Violent drug rings now control nearly the entire Mexico/USA border and countless innocent people, including tourists, are kidnapped and used as human collateral and frequently tortured and murdered by the terrorists to ensure their drug trade continues. This is a deeply saddening point for me personally, but I plead anyone wanting to visit Mexico please to understand that it is safest to enter by airplane at its cities much further inland. If you really want to see Mexico, there are daily flights from Phoenix and Houston to all major cities in Mexico and Central America.

Take the safe route and plan to spend a few days wherever you go. Just be warned, you will wish you had more time because there is so much to see south of the U.S. border.

Back to the Lone Star State

From Fort Stockton, head southeast for what feels like forever, and just when the desert, ranches, cattle and small towns are really starting to get unbearable, San Antonio and Austin (just about 100 miles north on Interstate 35) arrive to save the day. San Antonio is a cultural and historic center of Texas with plenty of influence leftover from when Texas was still part of Mexico and then a sovereign nation in the early 1800s. The Riverwalk is nice in the evenings and the Alamo is pretty interesting to tour for a few hours.

Note: Do not skip Austin! This economically booming, trendy, weird, gay-friendly, music mecca of hipster antiestablishmentism is also, ironically, the capital of an otherwise very conservative state. Plan to spend a couple of days here since, for music buffs, there are loads of local and big name acts always passing through the city who frequently play some very intimate venues in and around Sixth Street. Check out and ThrillCall for listings. For free stuff, there are usually plenty of options, including local live music, on Austin Culture Map.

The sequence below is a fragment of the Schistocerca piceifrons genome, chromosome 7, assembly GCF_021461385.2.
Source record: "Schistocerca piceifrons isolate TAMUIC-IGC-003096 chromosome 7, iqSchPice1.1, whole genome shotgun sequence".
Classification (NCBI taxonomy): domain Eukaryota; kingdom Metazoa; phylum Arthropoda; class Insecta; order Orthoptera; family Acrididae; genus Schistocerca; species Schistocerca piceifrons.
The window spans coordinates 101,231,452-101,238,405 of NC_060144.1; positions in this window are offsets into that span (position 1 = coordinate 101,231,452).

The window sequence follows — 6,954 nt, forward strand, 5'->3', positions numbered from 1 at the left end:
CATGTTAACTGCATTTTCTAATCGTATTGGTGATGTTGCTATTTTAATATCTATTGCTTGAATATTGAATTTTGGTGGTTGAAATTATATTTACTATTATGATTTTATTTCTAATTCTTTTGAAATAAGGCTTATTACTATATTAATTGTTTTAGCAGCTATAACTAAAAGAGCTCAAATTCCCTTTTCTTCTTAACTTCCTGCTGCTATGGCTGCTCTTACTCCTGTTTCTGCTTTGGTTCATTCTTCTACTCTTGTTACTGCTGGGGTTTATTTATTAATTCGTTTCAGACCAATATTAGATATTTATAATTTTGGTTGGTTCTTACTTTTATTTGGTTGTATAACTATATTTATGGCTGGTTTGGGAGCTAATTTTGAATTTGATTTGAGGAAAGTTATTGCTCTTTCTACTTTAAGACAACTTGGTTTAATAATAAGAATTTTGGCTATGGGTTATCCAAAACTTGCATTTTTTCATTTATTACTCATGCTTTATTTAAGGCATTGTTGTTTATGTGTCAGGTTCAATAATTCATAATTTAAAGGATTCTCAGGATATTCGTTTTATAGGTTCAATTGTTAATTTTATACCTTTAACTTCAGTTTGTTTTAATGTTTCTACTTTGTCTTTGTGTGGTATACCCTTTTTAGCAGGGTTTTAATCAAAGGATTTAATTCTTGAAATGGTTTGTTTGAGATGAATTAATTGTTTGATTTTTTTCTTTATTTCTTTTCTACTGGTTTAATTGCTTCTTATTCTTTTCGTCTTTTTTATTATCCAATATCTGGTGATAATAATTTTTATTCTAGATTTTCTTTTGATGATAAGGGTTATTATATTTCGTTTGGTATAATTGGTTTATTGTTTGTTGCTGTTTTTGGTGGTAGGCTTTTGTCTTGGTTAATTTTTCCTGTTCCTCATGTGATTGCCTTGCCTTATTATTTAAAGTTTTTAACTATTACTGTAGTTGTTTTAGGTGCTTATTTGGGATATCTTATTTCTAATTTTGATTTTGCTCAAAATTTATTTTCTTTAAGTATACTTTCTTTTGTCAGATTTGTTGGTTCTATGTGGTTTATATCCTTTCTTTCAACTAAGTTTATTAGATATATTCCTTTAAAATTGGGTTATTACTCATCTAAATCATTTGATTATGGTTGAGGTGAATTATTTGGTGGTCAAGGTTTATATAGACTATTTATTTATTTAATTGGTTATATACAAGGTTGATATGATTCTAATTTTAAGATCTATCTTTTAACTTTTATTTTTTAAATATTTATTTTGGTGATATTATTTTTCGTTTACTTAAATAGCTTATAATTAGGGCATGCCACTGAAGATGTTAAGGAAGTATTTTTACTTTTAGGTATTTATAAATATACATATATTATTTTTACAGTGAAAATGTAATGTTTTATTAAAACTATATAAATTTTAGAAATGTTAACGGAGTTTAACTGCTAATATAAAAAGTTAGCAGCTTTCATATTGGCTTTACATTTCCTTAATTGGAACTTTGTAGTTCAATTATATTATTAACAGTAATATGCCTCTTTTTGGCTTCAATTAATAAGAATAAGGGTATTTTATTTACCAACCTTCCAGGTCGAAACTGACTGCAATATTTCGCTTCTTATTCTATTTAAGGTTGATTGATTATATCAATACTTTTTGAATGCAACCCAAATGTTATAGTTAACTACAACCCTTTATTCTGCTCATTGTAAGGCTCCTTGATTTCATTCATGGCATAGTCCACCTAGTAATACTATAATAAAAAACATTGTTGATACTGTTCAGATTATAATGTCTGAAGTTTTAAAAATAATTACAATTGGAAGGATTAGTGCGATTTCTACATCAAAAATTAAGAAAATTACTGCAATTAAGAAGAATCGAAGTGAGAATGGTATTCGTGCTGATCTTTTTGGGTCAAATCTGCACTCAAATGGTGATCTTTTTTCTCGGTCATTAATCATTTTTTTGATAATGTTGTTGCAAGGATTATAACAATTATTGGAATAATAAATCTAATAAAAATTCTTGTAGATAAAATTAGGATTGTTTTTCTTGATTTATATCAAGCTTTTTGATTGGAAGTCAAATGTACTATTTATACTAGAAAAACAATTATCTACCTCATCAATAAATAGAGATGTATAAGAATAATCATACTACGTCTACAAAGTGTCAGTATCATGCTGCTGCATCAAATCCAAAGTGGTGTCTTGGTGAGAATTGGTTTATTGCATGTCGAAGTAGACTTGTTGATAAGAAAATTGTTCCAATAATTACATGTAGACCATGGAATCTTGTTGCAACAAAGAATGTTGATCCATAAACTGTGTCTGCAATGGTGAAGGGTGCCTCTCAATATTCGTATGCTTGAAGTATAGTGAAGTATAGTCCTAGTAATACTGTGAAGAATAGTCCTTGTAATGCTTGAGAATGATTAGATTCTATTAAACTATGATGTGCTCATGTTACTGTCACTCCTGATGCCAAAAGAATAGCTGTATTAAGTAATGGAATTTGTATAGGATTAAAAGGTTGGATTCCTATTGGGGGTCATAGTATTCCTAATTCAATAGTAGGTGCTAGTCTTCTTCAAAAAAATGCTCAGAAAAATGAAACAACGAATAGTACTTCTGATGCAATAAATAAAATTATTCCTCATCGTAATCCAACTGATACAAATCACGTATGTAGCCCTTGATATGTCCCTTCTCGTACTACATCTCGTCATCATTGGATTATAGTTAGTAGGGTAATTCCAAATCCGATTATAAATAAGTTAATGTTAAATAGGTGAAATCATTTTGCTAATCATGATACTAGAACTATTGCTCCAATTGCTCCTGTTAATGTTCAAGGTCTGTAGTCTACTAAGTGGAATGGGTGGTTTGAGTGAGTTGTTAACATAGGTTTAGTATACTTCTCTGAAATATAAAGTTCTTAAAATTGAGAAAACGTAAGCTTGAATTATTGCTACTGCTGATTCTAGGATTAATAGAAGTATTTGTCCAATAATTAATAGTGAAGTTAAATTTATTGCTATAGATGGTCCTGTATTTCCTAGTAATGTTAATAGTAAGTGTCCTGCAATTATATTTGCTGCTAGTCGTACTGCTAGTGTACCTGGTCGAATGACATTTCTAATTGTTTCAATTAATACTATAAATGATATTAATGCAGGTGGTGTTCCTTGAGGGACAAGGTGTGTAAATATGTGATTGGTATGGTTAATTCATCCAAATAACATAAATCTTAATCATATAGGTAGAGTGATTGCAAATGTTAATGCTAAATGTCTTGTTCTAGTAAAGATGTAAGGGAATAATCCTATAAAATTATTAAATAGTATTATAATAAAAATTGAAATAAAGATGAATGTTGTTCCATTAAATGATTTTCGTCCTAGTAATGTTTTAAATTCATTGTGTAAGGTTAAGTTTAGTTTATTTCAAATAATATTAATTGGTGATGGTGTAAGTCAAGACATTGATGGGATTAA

Also, be sure to do some (slightly pricey) vintage clothing, tattoo and junk-tique shopping and, most importantly, plenty of people watching in the cool SOCO neighborhood. Also patron a few food trucks that the city is famous for. Plus, for the more cultured backpacker there dozens of museums to visit, and the Guardian’s top-10 list is pretty spot-on.

When you are done enjoying liberal Texas, head out of town on Highway 290 East because it goes through the tiny town of Brenham, home of Blue Bell Creameries which claim to make “the best ice cream in the country.” This is subjective, but you can take a break to tour the factory for US$6. Samples are free, plus the route gets you off the freeway to see some country back roads all the way to Conroe, where the scenery changes significantly and suddenly huge old oak trees appear and landscape grows greener.

Unless you have a very good reason, skip Houston all together because it is huge, ugly, hot (even in winter), traffic-y, crime-ridden and altogether pretty dull – New Orleans will be much more fun in a couple of days. Instead, press on through to Beaumont where you should stock up on some road trip snacks for the march (if you choose the southernmost route) across Louisiana.

Next time: Swamp people, Bayou Country, the Big Easy, and another decision…

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Backpacking America Part 7 – New Mexico’s Aliens and the Long Ride Across Texas